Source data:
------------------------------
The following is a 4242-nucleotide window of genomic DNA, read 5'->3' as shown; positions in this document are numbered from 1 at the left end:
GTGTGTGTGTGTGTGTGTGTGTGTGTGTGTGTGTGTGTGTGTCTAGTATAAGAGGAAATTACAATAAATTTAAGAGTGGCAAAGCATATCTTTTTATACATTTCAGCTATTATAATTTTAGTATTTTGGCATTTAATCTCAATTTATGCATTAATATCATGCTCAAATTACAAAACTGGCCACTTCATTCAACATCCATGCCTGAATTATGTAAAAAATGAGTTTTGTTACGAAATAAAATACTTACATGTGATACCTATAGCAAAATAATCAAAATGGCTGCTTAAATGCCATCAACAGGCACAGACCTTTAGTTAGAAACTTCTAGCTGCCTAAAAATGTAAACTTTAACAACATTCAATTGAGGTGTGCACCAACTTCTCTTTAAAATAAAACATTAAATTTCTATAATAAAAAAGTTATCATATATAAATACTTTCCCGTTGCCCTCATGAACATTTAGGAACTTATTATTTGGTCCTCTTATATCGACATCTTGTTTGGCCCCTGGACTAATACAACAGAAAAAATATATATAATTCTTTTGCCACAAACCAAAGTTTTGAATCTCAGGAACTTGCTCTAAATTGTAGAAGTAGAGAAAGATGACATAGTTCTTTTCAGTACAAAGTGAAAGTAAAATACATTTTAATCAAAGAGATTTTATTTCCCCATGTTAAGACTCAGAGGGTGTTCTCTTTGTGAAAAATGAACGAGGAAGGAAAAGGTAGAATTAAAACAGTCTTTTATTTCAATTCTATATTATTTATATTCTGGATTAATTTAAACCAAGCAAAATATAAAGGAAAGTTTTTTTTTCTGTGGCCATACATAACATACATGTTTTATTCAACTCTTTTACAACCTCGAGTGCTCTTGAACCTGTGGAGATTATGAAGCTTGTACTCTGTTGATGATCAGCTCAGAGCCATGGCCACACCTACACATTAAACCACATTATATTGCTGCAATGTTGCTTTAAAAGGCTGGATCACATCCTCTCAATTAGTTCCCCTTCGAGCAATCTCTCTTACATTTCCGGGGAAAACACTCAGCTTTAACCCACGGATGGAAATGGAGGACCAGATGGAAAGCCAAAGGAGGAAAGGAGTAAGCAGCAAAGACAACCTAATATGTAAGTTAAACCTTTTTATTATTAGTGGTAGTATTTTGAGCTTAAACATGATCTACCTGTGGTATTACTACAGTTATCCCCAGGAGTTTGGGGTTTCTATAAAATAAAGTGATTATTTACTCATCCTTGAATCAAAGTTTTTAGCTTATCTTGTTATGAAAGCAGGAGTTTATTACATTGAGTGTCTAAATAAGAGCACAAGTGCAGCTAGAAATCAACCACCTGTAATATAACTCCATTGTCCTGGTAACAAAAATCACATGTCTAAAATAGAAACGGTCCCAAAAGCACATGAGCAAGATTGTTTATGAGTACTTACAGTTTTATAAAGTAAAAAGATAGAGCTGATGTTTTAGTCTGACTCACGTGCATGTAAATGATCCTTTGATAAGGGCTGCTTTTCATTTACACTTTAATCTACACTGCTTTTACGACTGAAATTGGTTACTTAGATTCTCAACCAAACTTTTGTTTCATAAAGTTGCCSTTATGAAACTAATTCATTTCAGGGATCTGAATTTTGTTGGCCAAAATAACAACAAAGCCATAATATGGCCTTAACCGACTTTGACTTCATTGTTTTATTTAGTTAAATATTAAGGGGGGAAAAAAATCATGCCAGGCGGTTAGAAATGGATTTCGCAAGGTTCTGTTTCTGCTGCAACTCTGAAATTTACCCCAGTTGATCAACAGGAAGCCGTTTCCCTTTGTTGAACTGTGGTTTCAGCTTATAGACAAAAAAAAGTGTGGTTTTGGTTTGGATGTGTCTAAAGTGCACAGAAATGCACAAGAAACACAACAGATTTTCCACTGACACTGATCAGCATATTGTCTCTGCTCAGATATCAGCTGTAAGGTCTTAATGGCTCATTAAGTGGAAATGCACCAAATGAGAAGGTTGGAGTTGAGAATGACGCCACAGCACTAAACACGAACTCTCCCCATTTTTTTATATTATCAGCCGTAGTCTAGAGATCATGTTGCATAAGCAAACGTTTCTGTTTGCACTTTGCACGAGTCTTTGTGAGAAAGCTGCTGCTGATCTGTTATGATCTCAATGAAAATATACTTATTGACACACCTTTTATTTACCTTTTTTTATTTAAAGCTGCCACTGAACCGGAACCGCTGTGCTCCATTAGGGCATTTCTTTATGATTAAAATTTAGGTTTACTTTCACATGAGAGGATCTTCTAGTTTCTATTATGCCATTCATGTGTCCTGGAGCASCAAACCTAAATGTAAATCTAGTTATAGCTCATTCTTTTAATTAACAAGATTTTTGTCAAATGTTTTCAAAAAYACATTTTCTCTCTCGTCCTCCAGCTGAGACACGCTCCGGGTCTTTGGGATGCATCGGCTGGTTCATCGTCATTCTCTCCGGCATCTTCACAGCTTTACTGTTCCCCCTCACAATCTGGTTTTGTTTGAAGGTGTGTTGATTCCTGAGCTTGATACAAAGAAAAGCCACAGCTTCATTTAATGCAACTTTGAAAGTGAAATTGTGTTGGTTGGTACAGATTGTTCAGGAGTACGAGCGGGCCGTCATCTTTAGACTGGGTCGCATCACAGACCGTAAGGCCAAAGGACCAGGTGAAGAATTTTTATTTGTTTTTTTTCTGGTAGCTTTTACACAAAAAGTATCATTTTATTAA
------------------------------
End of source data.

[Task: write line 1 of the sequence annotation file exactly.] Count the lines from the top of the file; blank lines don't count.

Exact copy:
The following is a 4242-nucleotide window of genomic DNA, read 5'->3' as shown; positions in this document are numbered from 1 at the left end: